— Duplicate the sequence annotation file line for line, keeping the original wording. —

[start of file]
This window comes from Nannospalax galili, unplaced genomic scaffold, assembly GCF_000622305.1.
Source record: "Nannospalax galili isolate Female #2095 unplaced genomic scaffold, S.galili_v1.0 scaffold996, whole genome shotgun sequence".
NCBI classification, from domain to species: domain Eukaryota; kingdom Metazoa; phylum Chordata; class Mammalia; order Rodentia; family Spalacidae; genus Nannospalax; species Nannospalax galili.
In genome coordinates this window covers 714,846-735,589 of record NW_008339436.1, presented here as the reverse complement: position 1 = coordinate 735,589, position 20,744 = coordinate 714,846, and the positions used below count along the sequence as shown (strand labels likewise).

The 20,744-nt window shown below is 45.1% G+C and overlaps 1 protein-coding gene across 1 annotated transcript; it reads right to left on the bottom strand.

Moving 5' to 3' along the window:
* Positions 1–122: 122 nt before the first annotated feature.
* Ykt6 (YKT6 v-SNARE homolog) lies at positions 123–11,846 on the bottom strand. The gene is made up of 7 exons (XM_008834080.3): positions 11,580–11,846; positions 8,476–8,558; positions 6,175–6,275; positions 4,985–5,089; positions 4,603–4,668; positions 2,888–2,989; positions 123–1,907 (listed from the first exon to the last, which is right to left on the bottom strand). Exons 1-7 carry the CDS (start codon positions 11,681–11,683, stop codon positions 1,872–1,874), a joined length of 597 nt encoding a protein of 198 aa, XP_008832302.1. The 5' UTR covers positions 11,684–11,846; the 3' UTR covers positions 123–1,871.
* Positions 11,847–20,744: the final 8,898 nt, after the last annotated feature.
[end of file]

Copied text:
This window comes from Nannospalax galili, unplaced genomic scaffold, assembly GCF_000622305.1.
Source record: "Nannospalax galili isolate Female #2095 unplaced genomic scaffold, S.galili_v1.0 scaffold996, whole genome shotgun sequence".
NCBI classification, from domain to species: domain Eukaryota; kingdom Metazoa; phylum Chordata; class Mammalia; order Rodentia; family Spalacidae; genus Nannospalax; species Nannospalax galili.
In genome coordinates this window covers 714,846-735,589 of record NW_008339436.1, presented here as the reverse complement: position 1 = coordinate 735,589, position 20,744 = coordinate 714,846, and the positions used below count along the sequence as shown (strand labels likewise).

The 20,744-nt window shown below is 45.1% G+C and overlaps 1 protein-coding gene across 1 annotated transcript; it reads right to left on the bottom strand.

Moving 5' to 3' along the window:
* Positions 1–122: 122 nt before the first annotated feature.
* Ykt6 (YKT6 v-SNARE homolog) lies at positions 123–11,846 on the bottom strand. The gene is made up of 7 exons (XM_008834080.3): positions 11,580–11,846; positions 8,476–8,558; positions 6,175–6,275; positions 4,985–5,089; positions 4,603–4,668; positions 2,888–2,989; positions 123–1,907 (listed from the first exon to the last, which is right to left on the bottom strand). Exons 1-7 carry the CDS (start codon positions 11,681–11,683, stop codon positions 1,872–1,874), a joined length of 597 nt encoding a protein of 198 aa, XP_008832302.1. The 5' UTR covers positions 11,684–11,846; the 3' UTR covers positions 123–1,871.
* Positions 11,847–20,744: the final 8,898 nt, after the last annotated feature.